Now regardless of the built changes on the Vyrus V2, I say the true test of the improvements from the first iteration should be on how the sound improved. It should be a given as this is an audio product albeit some would see an IEM as a fashion accessory (it is a plus, but should not be the primary consideration, I say) to match their outfits.
The original Vyrus sounds a bit warm with ample extension on both low and high end. The Vyrus V2 practically bears the same signature, although I will say it is now more refined, offers better details and has an improved imaging compared to the older model. Plus, the wider array of tuning filters gives the user more options now compared to the previous seven from the older Vyrus.
Let’s go ahead then and take the Vyrus V2 for a spin. With the test, I will again be using the Onkyo DP-X1 for relative purposes. I am also using the default tuning filter on the Vyrus V2 (black) straight out of the box.
Don’t Stop Me Now (Queen, Jazz)
Vyrus V2 seems to be as versatile as it was before, capable of adapting to tracks of different tempo. With the track, the Vyrus V2 was able to play well along the up and downswing of the tempo of the track. While the resolution on the low end is not as dreamy as one would hope for, I think it is just given with the fact that it uses a dynamic driver. Nevertheless, the track was fun to listen to using Vyrus V2, with the pianos sounding crisp enough and the guitar solos by Brian May having that raunchy edge. Freddie Mercury’s vocal prowess is not left out, delivered with such power as expected. Sub bass is also seemingly better than some of the IEMs of the same price range.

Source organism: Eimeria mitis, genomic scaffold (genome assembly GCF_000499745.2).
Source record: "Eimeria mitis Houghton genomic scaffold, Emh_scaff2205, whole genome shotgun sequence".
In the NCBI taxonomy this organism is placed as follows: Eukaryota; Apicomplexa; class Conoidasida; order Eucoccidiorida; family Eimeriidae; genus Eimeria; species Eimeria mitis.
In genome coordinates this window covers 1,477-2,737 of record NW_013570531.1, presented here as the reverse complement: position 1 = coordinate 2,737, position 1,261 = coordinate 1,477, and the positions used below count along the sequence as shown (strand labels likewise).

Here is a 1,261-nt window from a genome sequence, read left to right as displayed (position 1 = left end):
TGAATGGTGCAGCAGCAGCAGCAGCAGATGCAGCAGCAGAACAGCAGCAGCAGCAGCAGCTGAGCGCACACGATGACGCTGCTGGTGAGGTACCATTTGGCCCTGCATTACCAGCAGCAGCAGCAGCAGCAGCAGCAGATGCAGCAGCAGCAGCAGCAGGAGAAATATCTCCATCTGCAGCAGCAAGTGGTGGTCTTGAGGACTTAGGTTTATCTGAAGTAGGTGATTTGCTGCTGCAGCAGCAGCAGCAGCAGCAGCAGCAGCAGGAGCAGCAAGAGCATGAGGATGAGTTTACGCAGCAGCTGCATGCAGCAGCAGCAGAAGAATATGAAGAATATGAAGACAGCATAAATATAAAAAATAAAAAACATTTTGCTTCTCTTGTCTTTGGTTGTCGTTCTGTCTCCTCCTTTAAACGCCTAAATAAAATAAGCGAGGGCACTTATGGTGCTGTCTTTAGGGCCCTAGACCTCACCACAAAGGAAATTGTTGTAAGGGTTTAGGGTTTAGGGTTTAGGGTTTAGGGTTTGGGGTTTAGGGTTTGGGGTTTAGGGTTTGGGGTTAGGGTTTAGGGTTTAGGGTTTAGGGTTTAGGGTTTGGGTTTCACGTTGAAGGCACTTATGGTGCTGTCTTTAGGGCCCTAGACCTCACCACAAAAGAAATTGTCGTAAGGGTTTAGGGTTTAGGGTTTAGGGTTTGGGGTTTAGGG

Crash Into Me (Dave Matthews Band, Crash)
The manner how the acoustic and bass guitar melded seems to be reproduced melodiously by the Vyrus V2, with Dave Matthews’ voice given a nice forward placement. Snares seems to be crisp and well positioned. Again, the extension on the low end seems to be well done, not lingering too far yet giving a nice extension to allow it to be enjoyed properly.
Forever (Kenny Loggins, Vox Humana)
This was fun to listen to; the rolls of drums at the beginning of the track is very well placed; you can hear how it rolls across the two earpieces. Piano sounded crisp like the first track, while Kenny Loggins’ voice is still properly forward. The imaging is quite good for an IEM of this price, although it really can’t be expected to pit up against more expensive IEMs.
As much as some would think that there are quite a number of cons on the Vyrus V2 compared to the first version, I still think this is significantly better than the first one. I can see how well built the V2 is, plus the fact that the sound quality is definitely superior when compared to the first version.
I think the price is a bargain for the Vyrus V2. Anyone who wishes to get their hands on a really good IEM for the said price, Vyrus V2 should be one of the main choices. Heck, I think anyone will be hard pressed to find a better IEM than these babies for the same price or lower. I would even think you might have to extend your budget a bit to find one that should match the Vyrus V2. Then again, that is me, so I urge you guys to give it a try and see it for yourself.